Scientists have developed a small vehicle whose flying motion resembles the movements of a jellyfish, an advance that may enable miniaturised robots for surveillance and search-and-rescue in future.
The vehicle hovers in air by flapping its four wings 20 times per second.
Many approaches to building small aerial robots try to mimic the flight of insects such as fruit flies.
The challenge in that, explained Leif Ristroph of New York University, is that the flapping wing of a fly is inherently unstable.
To stay in flight and to manoeuvre, a fly must constantly monitor its environment to sense every gust of wind or approaching predator, adjusting its flying motion to respond within fractions of a second.
To recreate that sort of complex control in a mechanical device – and to squeeze it into a small robotic frame – is extremely difficult, Ristroph said.
After some tinkering, he devised a new way of flapping-wing flight that doesn't need any sort of control or feedback system to be stable, and is akin to the swimming motions of jellyfish.
The prototype device, weighing just two grams and spanning eight centimetres in width, flies by flapping four wings that are arranged like petals on a flower.
While the up-and-down motion of the wings resembles a pulsating jelly,, the device's ultimate fluttering flight may be more similar to that of a moth. The vehicle can hover, ascend, and fly in a particular direction.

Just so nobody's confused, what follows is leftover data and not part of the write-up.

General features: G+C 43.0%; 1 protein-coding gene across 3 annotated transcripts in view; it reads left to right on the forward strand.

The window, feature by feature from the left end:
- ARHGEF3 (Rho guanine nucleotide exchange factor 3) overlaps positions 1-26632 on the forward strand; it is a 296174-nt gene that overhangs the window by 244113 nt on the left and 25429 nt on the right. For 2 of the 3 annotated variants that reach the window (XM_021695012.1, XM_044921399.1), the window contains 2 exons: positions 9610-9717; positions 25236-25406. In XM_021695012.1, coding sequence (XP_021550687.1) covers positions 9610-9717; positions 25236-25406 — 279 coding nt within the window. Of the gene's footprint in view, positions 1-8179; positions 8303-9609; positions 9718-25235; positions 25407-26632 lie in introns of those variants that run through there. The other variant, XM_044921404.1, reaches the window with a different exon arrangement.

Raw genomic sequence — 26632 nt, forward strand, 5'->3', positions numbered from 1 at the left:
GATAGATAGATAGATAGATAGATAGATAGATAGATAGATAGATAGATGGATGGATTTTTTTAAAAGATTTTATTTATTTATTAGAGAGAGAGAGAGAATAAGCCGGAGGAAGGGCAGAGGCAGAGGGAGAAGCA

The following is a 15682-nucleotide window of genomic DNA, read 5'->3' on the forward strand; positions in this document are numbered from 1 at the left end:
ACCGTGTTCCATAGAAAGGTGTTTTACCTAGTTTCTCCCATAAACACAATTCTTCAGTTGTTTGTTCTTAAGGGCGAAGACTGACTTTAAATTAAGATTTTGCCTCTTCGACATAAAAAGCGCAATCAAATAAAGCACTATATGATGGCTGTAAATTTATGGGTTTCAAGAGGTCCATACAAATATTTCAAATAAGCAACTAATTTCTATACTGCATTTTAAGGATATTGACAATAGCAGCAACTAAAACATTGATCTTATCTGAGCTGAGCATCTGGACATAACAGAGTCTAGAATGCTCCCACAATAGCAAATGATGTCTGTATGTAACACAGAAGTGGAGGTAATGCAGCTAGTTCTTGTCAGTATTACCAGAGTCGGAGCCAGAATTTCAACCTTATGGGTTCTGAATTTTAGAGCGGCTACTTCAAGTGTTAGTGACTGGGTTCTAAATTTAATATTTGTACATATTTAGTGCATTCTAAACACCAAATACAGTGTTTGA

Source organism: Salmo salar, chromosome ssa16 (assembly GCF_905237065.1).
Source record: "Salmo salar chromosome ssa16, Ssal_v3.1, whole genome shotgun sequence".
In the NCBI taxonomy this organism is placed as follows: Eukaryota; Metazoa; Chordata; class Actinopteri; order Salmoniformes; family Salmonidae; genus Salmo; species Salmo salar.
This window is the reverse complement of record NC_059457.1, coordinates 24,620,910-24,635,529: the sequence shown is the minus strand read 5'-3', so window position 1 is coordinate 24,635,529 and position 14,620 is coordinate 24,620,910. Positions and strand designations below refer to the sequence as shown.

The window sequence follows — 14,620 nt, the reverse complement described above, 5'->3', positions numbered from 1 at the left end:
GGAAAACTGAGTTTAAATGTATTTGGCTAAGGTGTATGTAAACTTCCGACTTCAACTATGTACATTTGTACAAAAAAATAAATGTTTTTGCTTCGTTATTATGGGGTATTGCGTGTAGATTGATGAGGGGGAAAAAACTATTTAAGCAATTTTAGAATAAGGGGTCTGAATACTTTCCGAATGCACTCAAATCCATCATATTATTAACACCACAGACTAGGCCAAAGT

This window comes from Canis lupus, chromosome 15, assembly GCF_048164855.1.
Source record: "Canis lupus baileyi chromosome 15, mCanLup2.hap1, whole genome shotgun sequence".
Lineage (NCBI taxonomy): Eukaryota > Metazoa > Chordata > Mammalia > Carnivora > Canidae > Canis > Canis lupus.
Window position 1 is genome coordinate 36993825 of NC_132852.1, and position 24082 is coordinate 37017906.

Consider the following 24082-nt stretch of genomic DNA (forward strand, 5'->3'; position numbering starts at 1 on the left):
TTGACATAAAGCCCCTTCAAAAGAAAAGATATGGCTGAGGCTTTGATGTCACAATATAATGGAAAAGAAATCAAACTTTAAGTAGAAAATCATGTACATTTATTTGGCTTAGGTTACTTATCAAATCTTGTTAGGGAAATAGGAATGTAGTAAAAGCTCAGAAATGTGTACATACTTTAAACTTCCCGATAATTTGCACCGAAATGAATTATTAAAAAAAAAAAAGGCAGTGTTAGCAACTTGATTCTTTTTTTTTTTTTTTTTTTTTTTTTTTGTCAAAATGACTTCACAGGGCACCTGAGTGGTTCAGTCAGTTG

The prototype is limited: it's attached to an external power source and can't steer, either autonomously or via remote control.
Although researchers are still far away from building a practical robot, these new results show a proof of principle, forming a blueprint for designing more sophisticated and complex vehicles, Ristroph said.
And, he added, the simplicity of design bodes well for miniaturising the vehicles.
The longstanding goal for researchers has been to shrink flying robots down to the size of a centimetre, allowing them to squeeze into small spaces and fly around undetected. The simpler the better, he said.
"And ours is one of the simplest, in that it just uses flapping wings," he added.
The work was presented at the American Physical Society's Division of